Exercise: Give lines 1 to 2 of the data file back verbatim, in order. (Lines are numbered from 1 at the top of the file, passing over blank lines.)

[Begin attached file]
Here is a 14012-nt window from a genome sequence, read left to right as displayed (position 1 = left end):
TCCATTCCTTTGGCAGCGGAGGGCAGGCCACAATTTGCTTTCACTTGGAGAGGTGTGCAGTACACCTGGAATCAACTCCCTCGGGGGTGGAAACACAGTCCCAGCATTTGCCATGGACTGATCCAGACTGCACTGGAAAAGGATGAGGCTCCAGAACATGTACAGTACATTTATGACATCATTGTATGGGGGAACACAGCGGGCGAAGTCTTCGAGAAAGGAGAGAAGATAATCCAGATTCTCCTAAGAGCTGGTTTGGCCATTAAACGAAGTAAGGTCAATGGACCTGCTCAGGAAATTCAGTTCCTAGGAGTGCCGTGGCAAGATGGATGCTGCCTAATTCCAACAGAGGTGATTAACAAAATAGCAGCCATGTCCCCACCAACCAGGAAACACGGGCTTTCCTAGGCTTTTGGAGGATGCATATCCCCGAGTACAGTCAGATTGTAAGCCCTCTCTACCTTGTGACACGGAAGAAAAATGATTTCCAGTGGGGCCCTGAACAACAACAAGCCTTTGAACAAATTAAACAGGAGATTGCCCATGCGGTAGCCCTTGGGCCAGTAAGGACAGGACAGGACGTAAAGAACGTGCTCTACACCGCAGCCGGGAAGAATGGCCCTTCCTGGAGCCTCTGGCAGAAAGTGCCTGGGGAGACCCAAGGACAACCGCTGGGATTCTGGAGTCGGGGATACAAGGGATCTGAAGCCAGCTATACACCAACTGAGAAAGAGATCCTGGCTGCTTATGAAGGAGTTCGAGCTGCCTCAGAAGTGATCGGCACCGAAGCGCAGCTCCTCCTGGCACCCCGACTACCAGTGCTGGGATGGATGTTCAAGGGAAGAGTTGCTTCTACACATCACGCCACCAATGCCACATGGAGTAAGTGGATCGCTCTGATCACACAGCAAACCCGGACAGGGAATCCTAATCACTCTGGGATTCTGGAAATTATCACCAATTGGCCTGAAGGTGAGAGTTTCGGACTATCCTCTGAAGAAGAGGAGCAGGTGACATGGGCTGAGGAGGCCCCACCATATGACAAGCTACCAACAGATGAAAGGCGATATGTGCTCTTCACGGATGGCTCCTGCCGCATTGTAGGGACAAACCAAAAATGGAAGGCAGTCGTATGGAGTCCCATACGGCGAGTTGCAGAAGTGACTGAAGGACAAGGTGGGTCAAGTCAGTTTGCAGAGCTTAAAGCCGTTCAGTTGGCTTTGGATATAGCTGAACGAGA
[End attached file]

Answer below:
Here is a 14012-nt window from a genome sequence, read left to right as displayed (position 1 = left end):
TCCATTCCTTTGGCAGCGGAGGGCAGGCCACAATTTGCTTTCACTTGGAGAGGTGTGCAGTACACCTGGAATCAACTCCCTCGGGGGTGGAAACACAGTCCCAGCATTTGCCATGGACTGATCCAGACTGCACTGGAAAAGGATGAGGCTCCAGAACATGTACAGTACATTTATGACATCATTGTATGGGGGAACACAGCGGGCGAAGTCTTCGAGAAAGGAGAGAAGATAATCCAGATTCTCCTAAGAGCTGGTTTGGCCATTAAACGAAGTAAGGTCAATGGACCTGCTCAGGAAATTCAGTTCCTAGGAGTGCCGTGGCAAGATGGATGCTGCCTAATTCCAACAGAGGTGATTAACAAAATAGCAGCCATGTCCCCACCAACCAGGAAACACGGGCTTTCCTAGGCTTTTGGAGGATGCATATCCCCGAGTACAGTCAGATTGTAAGCCCTCTCTACCTTGTGACACGGAAGAAAAATGATTTCCAGTGGGGCCCTGAACAACAACAAGCCTTTGAACAAATTAAACAGGAGATTGCCCATGCGGTAGCCCTTGGGCCAGTAAGGACAGGACAGGACGTAAAGAACGTGCTCTACACCGCAGCCGGGAAGAATGGCCCTTCCTGGAGCCTCTGGCAGAAAGTGCCTGGGGAGACCCAAGGACAACCGCTGGGATTCTGGAGTCGGGGATACAAGGGATCTGAAGCCAGCTATACACCAACTGAGAAAGAGATCCTGGCTGCTTATGAAGGAGTTCGAGCTGCCTCAGAAGTGATCGGCACCGAAGCGCAGCTCCTCCTGGCACCCCGACTACCAGTGCTGGGATGGATGTTCAAGGGAAGAGTTGCTTCTACACATCACGCCACCAATGCCACATGGAGTAAGTGGATCGCTCTGATCACACAGCAAACCCGGACAGGGAATCCTAATCACTCTGGGATTCTGGAAATTATCACCAATTGGCCTGAAGGTGAGAGTTTCGGACTATCCTCTGAAGAAGAGGAGCAGGTGACATGGGCTGAGGAGGCCCCACCATATGACAAGCTACCAACAGATGAAAGGCGATATGTGCTCTTCACGGATGGCTCCTGCCGCATTGTAGGGACAAACCAAAAATGGAAGGCAGTCGTATGGAGTCCCATACGGCGAGTTGCAGAAGTGACTGAAGGACAAGGTGGGTCAAGTCAGTTTGCAGAGCTTAAAGCCGTTCAGTTGGCTTTGGATATAGCTGAACGAGA